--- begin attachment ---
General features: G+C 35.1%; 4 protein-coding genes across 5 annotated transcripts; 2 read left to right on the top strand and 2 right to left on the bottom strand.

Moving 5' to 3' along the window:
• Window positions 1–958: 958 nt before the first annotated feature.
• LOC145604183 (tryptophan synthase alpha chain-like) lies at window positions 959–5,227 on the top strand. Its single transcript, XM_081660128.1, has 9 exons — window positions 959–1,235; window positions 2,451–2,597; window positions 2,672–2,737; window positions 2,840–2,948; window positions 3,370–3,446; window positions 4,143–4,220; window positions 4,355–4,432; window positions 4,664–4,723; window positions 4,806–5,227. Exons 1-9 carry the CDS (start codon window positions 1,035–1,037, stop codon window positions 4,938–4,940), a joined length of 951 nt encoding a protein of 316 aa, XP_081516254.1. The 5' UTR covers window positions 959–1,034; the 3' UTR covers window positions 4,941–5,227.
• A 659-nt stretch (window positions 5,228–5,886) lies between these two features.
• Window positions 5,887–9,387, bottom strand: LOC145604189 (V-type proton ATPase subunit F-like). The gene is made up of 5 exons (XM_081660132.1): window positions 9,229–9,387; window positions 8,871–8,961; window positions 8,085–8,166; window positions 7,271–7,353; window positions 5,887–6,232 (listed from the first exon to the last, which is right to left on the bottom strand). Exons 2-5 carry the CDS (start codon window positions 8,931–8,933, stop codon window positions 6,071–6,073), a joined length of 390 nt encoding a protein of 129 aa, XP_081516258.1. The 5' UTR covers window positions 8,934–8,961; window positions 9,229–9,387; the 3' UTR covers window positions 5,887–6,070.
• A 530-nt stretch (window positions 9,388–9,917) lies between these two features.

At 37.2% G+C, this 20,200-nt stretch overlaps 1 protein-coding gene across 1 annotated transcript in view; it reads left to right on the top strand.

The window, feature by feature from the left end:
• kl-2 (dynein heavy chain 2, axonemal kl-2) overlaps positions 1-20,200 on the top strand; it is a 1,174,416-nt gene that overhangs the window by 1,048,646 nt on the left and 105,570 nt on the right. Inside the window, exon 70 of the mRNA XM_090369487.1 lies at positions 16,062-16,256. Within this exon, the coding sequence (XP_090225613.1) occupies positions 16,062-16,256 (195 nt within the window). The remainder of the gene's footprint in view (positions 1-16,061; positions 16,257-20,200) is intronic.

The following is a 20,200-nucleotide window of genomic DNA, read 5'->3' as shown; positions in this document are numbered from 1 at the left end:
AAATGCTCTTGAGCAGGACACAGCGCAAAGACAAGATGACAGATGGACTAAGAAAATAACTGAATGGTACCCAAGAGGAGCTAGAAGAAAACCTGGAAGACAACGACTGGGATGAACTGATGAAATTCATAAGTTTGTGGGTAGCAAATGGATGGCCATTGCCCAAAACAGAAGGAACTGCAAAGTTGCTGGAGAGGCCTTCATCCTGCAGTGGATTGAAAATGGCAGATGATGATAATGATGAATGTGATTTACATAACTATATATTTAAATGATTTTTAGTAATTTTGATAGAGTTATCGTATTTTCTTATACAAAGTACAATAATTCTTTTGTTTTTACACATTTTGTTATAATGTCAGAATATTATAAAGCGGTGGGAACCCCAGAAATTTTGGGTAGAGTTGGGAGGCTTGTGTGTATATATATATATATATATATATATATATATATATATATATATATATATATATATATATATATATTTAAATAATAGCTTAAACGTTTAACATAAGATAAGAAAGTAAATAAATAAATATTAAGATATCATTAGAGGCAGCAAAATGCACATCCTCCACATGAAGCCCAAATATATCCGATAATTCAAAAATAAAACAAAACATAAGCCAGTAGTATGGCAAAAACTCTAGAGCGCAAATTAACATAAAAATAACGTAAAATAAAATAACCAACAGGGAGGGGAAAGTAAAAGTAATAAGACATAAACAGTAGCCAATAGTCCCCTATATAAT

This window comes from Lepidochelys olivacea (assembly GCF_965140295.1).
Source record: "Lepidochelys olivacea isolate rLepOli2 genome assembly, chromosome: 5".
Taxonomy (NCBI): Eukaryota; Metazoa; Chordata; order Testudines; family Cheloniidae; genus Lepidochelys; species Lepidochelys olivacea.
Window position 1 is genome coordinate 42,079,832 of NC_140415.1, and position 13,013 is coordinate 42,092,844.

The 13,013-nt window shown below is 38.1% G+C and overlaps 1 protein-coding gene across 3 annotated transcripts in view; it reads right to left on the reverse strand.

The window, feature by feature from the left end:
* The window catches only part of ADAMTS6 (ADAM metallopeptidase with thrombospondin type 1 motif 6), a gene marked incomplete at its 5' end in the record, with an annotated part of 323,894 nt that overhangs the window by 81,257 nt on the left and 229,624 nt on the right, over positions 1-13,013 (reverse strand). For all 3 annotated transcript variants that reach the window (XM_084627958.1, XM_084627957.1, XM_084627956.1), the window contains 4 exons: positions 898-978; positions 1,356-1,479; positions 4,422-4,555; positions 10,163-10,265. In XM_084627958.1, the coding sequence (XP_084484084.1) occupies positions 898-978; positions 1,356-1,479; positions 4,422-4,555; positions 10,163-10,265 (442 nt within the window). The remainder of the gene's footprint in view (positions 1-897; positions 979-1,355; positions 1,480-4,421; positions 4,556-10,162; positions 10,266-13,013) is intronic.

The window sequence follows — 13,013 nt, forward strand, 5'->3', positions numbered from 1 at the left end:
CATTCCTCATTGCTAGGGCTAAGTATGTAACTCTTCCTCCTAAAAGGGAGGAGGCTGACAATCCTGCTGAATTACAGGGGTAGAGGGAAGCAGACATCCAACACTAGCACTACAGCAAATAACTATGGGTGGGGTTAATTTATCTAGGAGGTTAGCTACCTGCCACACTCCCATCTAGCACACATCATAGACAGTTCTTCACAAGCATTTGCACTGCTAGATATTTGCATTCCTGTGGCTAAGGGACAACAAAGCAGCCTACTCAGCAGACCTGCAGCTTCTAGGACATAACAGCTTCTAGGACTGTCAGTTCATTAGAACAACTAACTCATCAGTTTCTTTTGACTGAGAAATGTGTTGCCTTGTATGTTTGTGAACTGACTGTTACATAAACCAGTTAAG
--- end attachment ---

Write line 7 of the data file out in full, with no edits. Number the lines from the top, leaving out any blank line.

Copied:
• A 530-nt stretch (window positions 9,388–9,917) lies between these two features.